*warning, spoilers* First things first: it's official; only 9 weeks into 52, the title has experienced its first, but probably not its last stall. And I'm not just saying that because the Great "Great Ten" Watch is once again left ungratified (although, of course, that is a factor... to ... me...) but because, frankly, I don't think anyone really cares about Natasha Irons and her problems with blood-related authority. Picking up from last week, we are subject to the results of Natasha's silly rebellion against "Uncle John", resulting in her re-birth as the Caitlin Fairchild of the DCU. The only cool aspect of this comic was discovering that John Henry Iron's new Steel-skin actually allows him to control molten metal, a la Magneto in X2. Unfortunately, not much else of note happened in 52 except that the Question and Montoya are re-united and we see Batwoman's first (no lines) appearance. Since the New York Times article and the appearance of Kate Kane in week 8, this was a lacklustre cliffhanger. I was more interested in the twisted episode of Dawson's Creek that has become Teen Titans (except, y'know, Dawson's dead) -- for all of you who picked up #137: how messed up was that last page? Of all things that should never happen but you knew was gonna happen anyways. So, instead, this week marked the release of the long-awaited The All New Atom #1 (henceforth referred to as ANA#1, because even typing as fast as I do, that title is a bitch to write over and over again), featuring the first-ever Korean American superhero!! Or, does it? (And before, I begin, let me just bitch about how tough it was to get my grubby little hands on this issue. First I forgot that due to Independence Day, New Comics Day was Thursday, so I went to my comic store yesterday, only to be sorely disappointed. Then, I went today and my store had sold out of ANA#1 within two hours of shelving. So, I bolted across town to the comic shop I never go to 'cuz they, like, can't socialize with non-fanboys where I was finally able to get a copy of this issue. But not before scraping my leg on my car-door. Badly.) I read through this issue a couple of times to make sure I could judge it objectively. I even stared at Cary Tagawa's halfway-to-bucked-tooth mug on the cover, hoping he could lend some insight. But, it really took writing this post to help me organize my thoughts on ANA#1. First things first: I think this issue would have been about a thousand times better if they did away with John Byrne's art. John Byrne is a heavy-hitter in the comics world, but I just don't think his style does justice to the themes of this book (which does a better job than many DCU titles in mixing real-world science, science history (via the quotes) and comic superheroism). The stylized, two-dimensional cartoonish look of this book is all wrong for the writing -- with such fantastical images available to a comic regularly delving into incredibly, visually impacting microscopic worlds, this book would be best suited to someone who can render that level of comic-book realism while still inspiring a sense of visual awe. I might even suggest going with a painting style (like from one of those Alex Ross knock-offs or even cover artist Olivetti... if Olivetti ever learns to paint a Korean American who doesn't look like Cary Tagawa). Next, I just have to say that I very much enjoyed the writing "quirks" of this book. I enjoyed the opening page prefaced by a writing style reminiscent of an exam or essay question -- fitting well with what seems to be a general theme tying the book closely to research and academia (one of the main reasons as to why I should probably follow this book). I like the intermixing of real-world quotes to give different perspectives on dialogue (although electroman found it a little unwieldy). I even liked having the "flash-forward"/"flash-backward" approach showing the apocalyptic future before even introducing our hero -- this sets the mood that though very little of "consequence" occurs in this issue, we'd better prepare ourselves for some madly relevant shit about to go down. It nicely keeps us focused for what would otherwise be a generic "regular boy gets superpowers" story. As for the invasion thing itself (I have to go back and re-read BNW to remind myself of the specifics), I'm a little hesitant about throwing myself into this one. Okay, so on page 2, we're treated with a tied up JLA, and that's pretty scary. But... dogs? Wasn't this an old Disney movie? It's clever and certainly hasn't really been done, but I'm kind of worried that ANA#5 is going to feature the never-before-seen, death-defying, edge-of-your-seat Atom/Krypto team-up. Also lending food for thought was the prologue scene in which we see young Ryan Choi training in the martial arts in Hong Kong along with some other teenaged boys. If Ryan is in his late twenties or early-thirties (as feasibility requires for anyone, even a boy genius, to be appointed to an assistant professorship), this is Ryan at age fourteen to sixteen. I liked the three or four panels dedicated to the two boys who want to pretend to be Bruce Lee and Jackie Chan, and their taunting of Ryan for his interests in science. It demonstrates to the reader that though Ryan is trained in martial arts, he's not going to be that good -- and it takes the model minority myth down a notch by showing a couple of Asian guys who (by implication) aren't all about math and science. This is further reinforced by Ryan's statement that his interest in science has rendered him "weird". But, I also had a few questions: 1) why is a Korean boy being raised in Hong Kong? and 2) why does Ryan's dad look like a younger version of my dad??? It's really scary. However, when we skip to the present day, we are also treated with some other information: Ryan Choi, although sold to us as a Korean American superhero, is, in fact, not Korean American at all. He's Korean-Chinese (assuming his nationality to be Chinese since he was raised in Hong Kong). This is something of a disappointment to me; I had really hoped that Ryan Choi would be seen by DC as an opportunity to create and write a truly Asian American superhero. It seems that, yet again, we are going to have to look at Grace Choi as pretty much our only contemporary, prominent face in comics. That doesn't mean that Ryan Choi is a wash. Even though he's the F.O.B. superhero, this still gives writers the opportunity to write a decent "Coming to America" storyline. It will give the writers the opportunity to write about the difficulties and adjustment that comes with immigration to America. Perhaps the immigration narrative will finally be treated in comics as more than just a peaches 'n cream experience. Nonetheless, as of right now, Ryan seems unnaturally well-adjusted to America for having just landed, Fresh Off the Boat. [As an aside, while I have the comic turned to the first "present day" page, did anyone get the "Bleed Nun Artifice" line? 'Cuz I've read it three or four times now, and I feel real stupid that I don't understand it.] Next, I'm reminded of the panel that I highlighted in my last post about ANA, in which I highlighted two college-aged women going goo-goo over Ryan's appearance at the university. Although the women were obviously used as a recurring plot device to underscore Ryan's physical attractiveness (striking a blow to the demasculinized Asian male stereotype!), I still have to express concern about the role of women in this title. In this issue, we pretty much see only two women (not counting Wonder Woman and Hawkgirl who are part of the JLA groupshot), and these women only have two lines each (and one of them is a girlish giggle). In both cases, these women are shown expressing a sexual attraction to Ryan Choi (ew! pedophilia! ew! -- oh wait, even though he still looks fourteen, he's not anymore. I keep having to remind myself of that fact. I do like that Ryan's young appearance is addressed at some point in some exchange between two characters, though.) The blonde even suggests changing a major to pursue Ryan. This sends the message that in academia, female students are uncommitted, more interested in chasing ass than pursuing knowledge, and flighty enough to switch a major for a man. This isn't helped by the fact that Ryan is immediately (and rather forcibly) surrounded by an Old Boys' Network of scientists -- nary a single woman in sight. Still, I could see this being an intentional plot point which will later be used to address the sexism of academia. And I can hope that that's going to be the case -- I would love to see this comic discuss in future issues the obstacles still faced by women in science. The bulk of the comic tells the "secret origin" of the new Atom. Basically, he is in close contact with the old Ray Palmer, he finds Ray's old belt. He screws around with some of the buttons (no self-respecting scientist would do that, by the way) and he shrinks down, all naked-like to become lost in his clothes. (Incidentally, as far as I'm concerned, this is not an experiment, and Ryan could not write a paper on this experience. Nonetheless, it does establish that Ryan shares Ray's scientific curiousity, something I can relate to) Again, this entire scene would have been benefitted by a more realistic artistic style -- this page could have truly capture how cool a microscopic world of 50% polymer would look, but instead, we have some vortex-y swirls of red. After covering up his "guy stuff" (I had to wonder why Ryan would even bother to stop and clothe himself when he was just gonna try and return to normal size), Ryan fumbles around and eventually makes his way to the Atom belt which had been dropped on the floor in the harrowing experience of being unexpectedly shrunken. Ryan is confronted by a rat in the single action scene of the story, but saves himself before he is eaten (rendering him, once more, unexpectedly naked. And again, I had to fight off the unpleasant sensation of nigh-pedophilia since Ryan still looks fourteen). [Okay, at this point I am going to make the most pettiest of comments I can make on this issue. It's nit-picky, it's silly, it's irrelevant, I know! But scientists do not talk of "putting down" animals. We use the term "sacrifice", or "sack" for short. Sometimes we "euthanize" -- we almost never "put them down". And under what circumstances was Ryan, as a nuclear physicist, using animals in his experiments, anyways? Should I be calling PETA?] Okay, then we establish that the Ol' Boys' Network will probably make future appearances in the ANA title, since Ryan almost immediately runs to them to see if they can screw around with and improve the Belt of Shrinking (I want to work at Ivy University, where professional competitiveness is apparently never an issue). However, this isn't much of a secret as we've already seen Ryan's Mystery Science Theatre at full force in Brave New World. Overall, I have to say that it was better to read this issue cover-to-cover (lending credence to the idea that one should never pay attention to preview pages). While the story still has a few problems of "hookability" (at least to me -- I much prefer stories of questionable morality and explorations of the human psyche, hence my love for Batman), the issue was certainly much more intriguing than I originally gave it credit for. I am interested to see what DC does with Ryan Choi, especially considering that, for all the similarities in powers, Ryan definitely has a different personality than Ray Palmer and will hopefully approach "superheroing" differently. I still worry about the "Ultimate Peter Parker" factor, and this dog thing has me uneasy. And the art has just got to go. But I think Gail Simone has a few cards up her sleeve, and despite my wariness (and general lack of funds) I think I am just curious enough to buy ANA#2. At the very least, I do see potential. And I guess that's all anyone can really ask from a first issue of a new title.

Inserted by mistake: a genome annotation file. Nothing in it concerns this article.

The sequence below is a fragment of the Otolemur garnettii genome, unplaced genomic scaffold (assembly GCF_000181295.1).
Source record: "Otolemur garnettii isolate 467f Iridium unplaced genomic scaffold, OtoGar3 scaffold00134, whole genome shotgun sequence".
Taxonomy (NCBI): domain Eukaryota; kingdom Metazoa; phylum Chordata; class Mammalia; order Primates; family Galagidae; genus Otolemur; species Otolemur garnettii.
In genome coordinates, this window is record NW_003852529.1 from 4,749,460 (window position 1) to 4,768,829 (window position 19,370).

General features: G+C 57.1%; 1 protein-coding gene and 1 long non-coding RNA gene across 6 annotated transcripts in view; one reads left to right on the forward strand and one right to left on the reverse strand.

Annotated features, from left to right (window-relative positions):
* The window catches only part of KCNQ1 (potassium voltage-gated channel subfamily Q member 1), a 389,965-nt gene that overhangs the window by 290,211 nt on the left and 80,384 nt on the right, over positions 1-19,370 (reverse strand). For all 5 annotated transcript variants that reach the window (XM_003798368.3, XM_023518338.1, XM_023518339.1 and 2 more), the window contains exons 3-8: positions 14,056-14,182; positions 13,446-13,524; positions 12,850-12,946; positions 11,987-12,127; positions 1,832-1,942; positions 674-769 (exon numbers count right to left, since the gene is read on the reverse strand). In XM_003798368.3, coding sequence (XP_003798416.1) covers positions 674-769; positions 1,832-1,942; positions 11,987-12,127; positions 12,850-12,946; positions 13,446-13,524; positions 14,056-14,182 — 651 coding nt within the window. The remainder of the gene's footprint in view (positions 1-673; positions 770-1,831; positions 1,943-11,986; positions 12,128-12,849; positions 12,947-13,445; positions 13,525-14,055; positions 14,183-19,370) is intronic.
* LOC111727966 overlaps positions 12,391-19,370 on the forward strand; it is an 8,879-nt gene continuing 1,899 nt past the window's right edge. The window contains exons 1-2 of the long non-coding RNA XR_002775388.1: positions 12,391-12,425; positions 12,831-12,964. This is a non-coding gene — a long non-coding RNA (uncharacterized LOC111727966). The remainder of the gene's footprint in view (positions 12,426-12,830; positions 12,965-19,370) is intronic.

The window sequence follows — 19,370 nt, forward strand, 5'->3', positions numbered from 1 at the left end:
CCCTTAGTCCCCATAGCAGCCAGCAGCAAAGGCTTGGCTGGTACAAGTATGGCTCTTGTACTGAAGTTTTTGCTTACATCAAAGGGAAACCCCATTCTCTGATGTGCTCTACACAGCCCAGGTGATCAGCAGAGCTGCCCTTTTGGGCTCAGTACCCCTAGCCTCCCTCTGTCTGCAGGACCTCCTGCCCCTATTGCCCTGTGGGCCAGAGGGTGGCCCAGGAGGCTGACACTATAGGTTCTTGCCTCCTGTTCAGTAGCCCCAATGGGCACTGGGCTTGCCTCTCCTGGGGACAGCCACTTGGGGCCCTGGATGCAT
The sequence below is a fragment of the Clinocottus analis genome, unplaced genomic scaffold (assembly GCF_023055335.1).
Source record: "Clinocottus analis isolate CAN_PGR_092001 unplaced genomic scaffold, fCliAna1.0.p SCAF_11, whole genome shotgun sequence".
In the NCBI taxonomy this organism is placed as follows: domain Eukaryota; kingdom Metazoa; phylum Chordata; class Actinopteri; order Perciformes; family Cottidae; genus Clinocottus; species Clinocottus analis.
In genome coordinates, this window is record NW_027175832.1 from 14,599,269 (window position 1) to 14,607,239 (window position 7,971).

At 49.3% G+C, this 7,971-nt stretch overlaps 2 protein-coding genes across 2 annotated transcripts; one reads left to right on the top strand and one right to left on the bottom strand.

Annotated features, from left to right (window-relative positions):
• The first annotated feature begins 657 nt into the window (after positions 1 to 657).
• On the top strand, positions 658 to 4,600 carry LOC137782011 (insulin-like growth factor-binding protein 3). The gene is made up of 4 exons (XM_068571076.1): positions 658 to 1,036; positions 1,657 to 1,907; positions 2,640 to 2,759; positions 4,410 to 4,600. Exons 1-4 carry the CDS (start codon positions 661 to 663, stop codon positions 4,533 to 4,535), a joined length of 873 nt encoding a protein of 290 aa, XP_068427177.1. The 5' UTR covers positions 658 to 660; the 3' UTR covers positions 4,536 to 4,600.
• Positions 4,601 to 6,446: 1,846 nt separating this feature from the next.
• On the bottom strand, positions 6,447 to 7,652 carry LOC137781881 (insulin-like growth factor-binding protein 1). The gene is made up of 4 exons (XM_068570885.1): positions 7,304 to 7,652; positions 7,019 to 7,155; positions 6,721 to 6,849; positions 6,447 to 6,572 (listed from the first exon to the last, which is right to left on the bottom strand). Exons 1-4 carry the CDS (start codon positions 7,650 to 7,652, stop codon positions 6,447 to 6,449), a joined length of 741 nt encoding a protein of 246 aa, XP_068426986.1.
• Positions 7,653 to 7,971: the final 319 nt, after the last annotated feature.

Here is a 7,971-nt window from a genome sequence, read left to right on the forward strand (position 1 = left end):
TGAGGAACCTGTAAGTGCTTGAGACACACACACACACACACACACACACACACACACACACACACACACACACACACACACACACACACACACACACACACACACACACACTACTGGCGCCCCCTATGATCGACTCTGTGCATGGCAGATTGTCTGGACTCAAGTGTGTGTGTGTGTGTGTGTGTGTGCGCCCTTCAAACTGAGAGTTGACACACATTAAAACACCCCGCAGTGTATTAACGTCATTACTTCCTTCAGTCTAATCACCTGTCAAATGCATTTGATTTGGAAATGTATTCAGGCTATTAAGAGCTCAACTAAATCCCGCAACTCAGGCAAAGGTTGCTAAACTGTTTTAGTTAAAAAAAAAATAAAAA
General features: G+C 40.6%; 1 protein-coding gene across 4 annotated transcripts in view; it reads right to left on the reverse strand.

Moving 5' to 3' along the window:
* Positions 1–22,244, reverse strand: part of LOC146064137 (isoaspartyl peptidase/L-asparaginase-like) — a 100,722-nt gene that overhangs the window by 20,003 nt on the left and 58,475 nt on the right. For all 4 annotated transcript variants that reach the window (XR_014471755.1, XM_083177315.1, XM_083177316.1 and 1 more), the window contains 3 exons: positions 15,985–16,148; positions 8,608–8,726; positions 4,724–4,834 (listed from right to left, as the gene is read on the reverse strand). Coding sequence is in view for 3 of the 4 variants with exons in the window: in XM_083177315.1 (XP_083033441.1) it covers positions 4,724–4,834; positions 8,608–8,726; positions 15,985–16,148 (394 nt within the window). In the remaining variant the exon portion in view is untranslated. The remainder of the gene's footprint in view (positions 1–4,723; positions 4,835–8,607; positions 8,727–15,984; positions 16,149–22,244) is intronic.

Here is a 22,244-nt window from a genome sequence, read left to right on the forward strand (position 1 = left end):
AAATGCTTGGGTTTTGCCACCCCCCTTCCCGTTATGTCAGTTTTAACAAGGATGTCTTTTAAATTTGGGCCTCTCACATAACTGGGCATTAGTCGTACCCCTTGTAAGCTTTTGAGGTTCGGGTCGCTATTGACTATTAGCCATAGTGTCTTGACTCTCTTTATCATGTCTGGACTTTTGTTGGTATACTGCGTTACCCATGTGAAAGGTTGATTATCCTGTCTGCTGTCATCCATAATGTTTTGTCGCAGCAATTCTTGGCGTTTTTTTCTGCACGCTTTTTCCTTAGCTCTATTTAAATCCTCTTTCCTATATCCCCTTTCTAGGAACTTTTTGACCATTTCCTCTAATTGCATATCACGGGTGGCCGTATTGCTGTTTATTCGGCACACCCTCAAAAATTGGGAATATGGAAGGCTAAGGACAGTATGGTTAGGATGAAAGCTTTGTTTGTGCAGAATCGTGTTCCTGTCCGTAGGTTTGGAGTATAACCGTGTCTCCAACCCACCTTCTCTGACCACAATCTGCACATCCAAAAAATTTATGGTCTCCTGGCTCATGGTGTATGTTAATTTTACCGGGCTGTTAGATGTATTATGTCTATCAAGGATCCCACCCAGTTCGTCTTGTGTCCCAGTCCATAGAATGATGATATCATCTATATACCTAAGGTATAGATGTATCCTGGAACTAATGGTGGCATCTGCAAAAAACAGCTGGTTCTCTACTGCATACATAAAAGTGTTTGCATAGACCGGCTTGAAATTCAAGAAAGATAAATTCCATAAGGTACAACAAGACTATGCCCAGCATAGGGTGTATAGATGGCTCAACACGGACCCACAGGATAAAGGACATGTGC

26 Comments: